Keywords

      1. Introduction

      Disputes over the identity of a urine sample donor have been reported, and urine authentication by genetic profiling has helped resolved the cases. Although, since genotyping of urine is not always necessary, many drug-testing laboratories may face sample storage issues. Several studies have investigated the use of FTA® cards as a convenient tool for keeping specimen at room temperature for extended periods of time [
      • Srisiri K.
      • Jaroenwattana R.
      • Panvisavas N.
      • Bandhaya A.
      Optimisation of DNA recovery and analysis of urine samples stored on FTA® card.
      ,
      • Grignani P.
      • Manfredi A.
      • Monti M.C.
      • et al.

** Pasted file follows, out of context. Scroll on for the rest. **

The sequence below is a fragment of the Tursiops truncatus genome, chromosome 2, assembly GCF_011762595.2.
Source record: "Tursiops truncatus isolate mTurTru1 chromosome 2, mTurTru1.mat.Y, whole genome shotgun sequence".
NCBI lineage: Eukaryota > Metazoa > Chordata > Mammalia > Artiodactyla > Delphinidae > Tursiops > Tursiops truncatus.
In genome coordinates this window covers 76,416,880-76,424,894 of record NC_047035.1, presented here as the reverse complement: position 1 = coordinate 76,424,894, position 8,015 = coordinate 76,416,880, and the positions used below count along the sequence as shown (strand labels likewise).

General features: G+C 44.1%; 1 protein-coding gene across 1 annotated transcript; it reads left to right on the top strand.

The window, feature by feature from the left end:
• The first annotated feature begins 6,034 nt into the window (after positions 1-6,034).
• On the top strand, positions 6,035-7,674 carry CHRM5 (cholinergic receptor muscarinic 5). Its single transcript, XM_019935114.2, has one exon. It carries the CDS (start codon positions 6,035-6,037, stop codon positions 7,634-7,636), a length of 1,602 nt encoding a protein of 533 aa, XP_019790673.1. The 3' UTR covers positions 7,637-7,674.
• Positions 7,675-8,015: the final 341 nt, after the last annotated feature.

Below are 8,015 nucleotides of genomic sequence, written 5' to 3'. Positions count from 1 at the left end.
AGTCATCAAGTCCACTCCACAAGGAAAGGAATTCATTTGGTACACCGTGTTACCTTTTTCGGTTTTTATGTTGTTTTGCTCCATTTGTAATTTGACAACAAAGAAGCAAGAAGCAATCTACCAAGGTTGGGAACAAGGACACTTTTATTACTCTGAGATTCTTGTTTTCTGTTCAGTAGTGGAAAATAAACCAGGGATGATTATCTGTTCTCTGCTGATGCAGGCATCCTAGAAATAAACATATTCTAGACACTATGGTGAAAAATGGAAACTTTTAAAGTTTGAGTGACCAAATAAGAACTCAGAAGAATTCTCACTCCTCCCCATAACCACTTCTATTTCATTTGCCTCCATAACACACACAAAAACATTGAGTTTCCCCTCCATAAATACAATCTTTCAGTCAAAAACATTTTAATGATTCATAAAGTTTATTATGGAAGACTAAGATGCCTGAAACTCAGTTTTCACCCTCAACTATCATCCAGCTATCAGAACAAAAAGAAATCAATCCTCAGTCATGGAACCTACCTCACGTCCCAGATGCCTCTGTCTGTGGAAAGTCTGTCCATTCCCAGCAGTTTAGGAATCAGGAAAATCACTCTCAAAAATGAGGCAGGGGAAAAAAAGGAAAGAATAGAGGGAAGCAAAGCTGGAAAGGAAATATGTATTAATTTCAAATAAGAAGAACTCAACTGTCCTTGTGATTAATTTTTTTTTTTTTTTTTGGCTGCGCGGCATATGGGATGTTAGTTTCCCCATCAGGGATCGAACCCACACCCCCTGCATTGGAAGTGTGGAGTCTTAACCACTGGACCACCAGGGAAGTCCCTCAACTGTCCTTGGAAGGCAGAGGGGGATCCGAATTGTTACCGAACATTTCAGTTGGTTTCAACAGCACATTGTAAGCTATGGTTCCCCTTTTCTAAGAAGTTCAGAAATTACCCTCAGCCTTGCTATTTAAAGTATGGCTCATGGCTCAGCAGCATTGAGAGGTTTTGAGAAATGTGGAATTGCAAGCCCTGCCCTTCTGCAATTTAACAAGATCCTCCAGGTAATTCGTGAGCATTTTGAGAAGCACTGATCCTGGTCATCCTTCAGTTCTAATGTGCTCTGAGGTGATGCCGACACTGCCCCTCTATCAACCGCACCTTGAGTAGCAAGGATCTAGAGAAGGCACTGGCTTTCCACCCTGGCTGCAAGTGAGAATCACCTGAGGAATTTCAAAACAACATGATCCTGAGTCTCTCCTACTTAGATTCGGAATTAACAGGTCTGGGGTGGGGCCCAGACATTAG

Genetic individual identification from dried urine spots: a complementary tool to drug monitoring and anti-doping testing.
      ]. In our previous work, 3 mL was suggested as the minimum volume of urine required to harvest enough genetic material to obtain full DNA profile from both male and female samples [
      • Srisiri K.
      • Jaroenwattana R.
      • Panvisavas N.
      • Bandhaya A.
      Optimisation of DNA recovery and analysis of urine samples stored on FTA® card.
      ]. However, processing this amount of urine demands for larger centrifugation equipment or additional steps of aliquoting and combining pellets. Furthermore, studies have reported that extracting the DNA out of the FTA® card matrix could enhanced the quality of STR profiles generated from FTA®-deposited sample [
      • Stangegaard M.
      • Børsting C.
      • Ferrero-Miliani L.
      • et al.
      Evaluation of four automated protocols for extraction of DNA from FTA cards.